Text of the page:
What is Twitter?

I recently changed digital platforms, mostly to post poetry for the Amaryllis Recordings label, where I have been trying to share poetry and music in the world. I’ve put other voices in front of my own, and use my poetry to try and help build a new way for all of us to communicate. I’ve always been afraid of twitter. I thought it would be a place of trolling and harmful speech, which it can be, but I was also suprised by how much I learned. Following a hashtag I found in a side bar showed me so much injustice and hurt in the Al Aqsa Mosque confrontation, and as I scrolled through the site, found so many other violent atrocities happening all over the world, and I had to ask myself, is what I’m doing enough?

Thinking further, I remember a vow I took in the early 2000s stemming from a book by a Christian saint, I’m not sure any more about the source, but the approach said for contemplation, you should “not invite disquiet” and that meant a withdrawl from current affairs. Yet I still tried to address violence through my visual art, creating generative criticism, inviting disgust and outrage, just to examine one thing, the recoil from injustice itself. I never made that clear in any writing or anything else I did. It was a simple vow, and it carried me through so many difficult moments.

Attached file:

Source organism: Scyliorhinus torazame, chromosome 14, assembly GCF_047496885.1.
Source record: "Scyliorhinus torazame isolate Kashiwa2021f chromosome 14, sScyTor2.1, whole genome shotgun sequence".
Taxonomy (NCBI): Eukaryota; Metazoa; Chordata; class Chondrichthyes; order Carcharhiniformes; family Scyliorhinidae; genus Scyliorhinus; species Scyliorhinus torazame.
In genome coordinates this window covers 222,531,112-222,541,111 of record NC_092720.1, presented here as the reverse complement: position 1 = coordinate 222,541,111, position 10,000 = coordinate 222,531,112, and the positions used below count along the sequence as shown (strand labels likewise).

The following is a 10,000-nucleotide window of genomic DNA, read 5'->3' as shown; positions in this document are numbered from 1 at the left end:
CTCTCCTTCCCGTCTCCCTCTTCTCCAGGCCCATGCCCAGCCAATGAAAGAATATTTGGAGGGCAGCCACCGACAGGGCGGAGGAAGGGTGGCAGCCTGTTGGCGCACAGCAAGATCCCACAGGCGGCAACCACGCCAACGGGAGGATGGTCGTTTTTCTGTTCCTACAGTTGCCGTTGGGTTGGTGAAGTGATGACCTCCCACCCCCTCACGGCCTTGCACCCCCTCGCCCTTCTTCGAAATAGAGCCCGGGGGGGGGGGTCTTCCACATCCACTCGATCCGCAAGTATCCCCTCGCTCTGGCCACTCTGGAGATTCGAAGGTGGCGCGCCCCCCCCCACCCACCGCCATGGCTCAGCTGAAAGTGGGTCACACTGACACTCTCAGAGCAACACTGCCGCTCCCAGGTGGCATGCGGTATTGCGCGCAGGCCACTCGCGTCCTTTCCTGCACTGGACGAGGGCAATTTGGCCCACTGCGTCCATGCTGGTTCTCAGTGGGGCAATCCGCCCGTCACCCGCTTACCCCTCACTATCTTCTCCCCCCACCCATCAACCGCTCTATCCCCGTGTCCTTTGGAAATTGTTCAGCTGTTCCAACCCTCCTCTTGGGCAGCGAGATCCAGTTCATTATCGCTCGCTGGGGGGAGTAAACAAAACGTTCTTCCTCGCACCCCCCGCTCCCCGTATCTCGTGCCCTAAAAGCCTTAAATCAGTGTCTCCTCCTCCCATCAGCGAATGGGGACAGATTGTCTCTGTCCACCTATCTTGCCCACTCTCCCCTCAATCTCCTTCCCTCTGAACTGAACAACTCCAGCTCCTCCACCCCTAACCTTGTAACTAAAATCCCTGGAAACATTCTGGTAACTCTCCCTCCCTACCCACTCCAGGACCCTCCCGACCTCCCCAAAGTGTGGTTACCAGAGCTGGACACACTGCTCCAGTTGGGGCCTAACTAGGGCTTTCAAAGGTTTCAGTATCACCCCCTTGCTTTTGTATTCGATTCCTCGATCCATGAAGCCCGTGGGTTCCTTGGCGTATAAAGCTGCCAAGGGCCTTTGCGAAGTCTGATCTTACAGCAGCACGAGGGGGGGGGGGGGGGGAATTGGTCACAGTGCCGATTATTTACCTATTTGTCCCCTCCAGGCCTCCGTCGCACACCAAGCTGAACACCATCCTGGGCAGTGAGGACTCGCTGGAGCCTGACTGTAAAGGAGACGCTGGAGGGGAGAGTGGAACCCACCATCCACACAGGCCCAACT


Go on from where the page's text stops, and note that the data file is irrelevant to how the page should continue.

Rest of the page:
Something else happens when you approach things this way. Looking at the twitter feed, it became not about one thing, but about thousands, and so much of it was based around religous and ethnic intolerance. It seems almost ineffectual to demand simple tolerance, and cries out for understanding. The understanding that can only come from listening, and when needed, share that sound with others, wether it is a human cry, a poem, a letter, anything within my ability to do. Yet what is the common root of all of this suffering? I think it’s understanding differences. We are all different, all the same, we are all diamonds, mirrors in the light, reflecting each other, becoming one, and hopefully that’s something I can remember, and yet it’s inescapable, that I realized this through technology, the work of designers and engineers, who are giving us spaces for our voices, and I recoginize that. Thank you for this twitter. I can see this because I’m part of a generation, the last, that remembers the difference between the world without the internet, and the world with. I take none of this for granted, and it’s bringing so many voices together. I’m listening.

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